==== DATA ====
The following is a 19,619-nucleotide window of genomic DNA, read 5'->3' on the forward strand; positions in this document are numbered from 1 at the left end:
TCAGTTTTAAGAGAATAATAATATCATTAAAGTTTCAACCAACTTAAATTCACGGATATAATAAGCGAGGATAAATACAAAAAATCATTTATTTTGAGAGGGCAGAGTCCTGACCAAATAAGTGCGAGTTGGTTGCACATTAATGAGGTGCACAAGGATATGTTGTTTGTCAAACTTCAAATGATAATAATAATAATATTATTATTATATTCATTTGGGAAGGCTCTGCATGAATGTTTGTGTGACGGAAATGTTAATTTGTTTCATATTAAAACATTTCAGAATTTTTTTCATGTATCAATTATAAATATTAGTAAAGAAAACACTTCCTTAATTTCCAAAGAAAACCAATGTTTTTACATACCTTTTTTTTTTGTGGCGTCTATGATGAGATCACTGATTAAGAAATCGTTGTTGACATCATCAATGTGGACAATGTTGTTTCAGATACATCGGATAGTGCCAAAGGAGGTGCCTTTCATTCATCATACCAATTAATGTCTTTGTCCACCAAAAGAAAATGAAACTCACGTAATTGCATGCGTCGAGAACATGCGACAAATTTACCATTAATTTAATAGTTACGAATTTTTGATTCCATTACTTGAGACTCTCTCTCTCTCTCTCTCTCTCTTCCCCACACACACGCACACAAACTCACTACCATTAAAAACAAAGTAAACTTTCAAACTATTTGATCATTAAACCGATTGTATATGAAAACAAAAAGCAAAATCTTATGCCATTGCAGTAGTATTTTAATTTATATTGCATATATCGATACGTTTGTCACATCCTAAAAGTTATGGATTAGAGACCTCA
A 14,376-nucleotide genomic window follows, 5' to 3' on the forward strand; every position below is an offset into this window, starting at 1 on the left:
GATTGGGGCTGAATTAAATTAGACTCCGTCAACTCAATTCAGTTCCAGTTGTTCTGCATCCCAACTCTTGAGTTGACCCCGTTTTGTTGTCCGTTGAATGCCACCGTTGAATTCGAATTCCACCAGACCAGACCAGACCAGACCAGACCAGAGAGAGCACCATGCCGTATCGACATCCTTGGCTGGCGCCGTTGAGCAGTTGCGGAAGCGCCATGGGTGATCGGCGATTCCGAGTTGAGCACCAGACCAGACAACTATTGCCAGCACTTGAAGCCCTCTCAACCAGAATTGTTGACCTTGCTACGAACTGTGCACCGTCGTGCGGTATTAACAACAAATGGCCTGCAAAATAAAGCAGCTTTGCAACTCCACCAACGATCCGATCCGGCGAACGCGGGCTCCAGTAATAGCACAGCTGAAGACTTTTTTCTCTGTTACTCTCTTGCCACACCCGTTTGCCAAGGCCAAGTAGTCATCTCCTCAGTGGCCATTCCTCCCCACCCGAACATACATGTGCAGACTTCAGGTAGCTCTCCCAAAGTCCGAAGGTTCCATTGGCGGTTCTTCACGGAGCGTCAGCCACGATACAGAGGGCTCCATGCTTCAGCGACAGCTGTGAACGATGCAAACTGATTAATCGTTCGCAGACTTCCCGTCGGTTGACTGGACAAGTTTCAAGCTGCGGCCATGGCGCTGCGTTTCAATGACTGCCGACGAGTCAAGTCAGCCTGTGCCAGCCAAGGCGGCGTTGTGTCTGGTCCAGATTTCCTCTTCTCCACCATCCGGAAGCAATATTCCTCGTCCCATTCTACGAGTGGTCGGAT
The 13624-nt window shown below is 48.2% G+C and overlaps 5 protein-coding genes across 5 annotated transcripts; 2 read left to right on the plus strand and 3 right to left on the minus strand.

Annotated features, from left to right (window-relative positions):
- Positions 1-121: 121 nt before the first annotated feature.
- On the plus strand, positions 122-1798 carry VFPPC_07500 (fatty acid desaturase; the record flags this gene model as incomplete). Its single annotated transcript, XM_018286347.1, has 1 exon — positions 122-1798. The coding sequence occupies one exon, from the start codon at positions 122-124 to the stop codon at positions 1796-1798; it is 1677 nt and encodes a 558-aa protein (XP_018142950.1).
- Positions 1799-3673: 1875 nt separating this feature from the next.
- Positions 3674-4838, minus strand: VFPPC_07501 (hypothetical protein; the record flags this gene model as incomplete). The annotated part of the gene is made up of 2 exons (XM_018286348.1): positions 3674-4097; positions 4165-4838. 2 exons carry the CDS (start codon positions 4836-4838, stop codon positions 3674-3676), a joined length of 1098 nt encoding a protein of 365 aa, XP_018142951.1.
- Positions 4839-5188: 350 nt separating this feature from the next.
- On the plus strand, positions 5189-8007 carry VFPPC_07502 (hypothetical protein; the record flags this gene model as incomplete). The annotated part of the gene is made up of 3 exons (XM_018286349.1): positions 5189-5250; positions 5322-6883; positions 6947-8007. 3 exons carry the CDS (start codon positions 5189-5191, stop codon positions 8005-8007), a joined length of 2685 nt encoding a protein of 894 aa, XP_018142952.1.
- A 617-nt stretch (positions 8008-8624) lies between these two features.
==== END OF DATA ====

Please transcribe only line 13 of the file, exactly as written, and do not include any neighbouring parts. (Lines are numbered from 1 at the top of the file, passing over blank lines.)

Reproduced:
- A 617-nt stretch (positions 8008-8624) lies between these two features.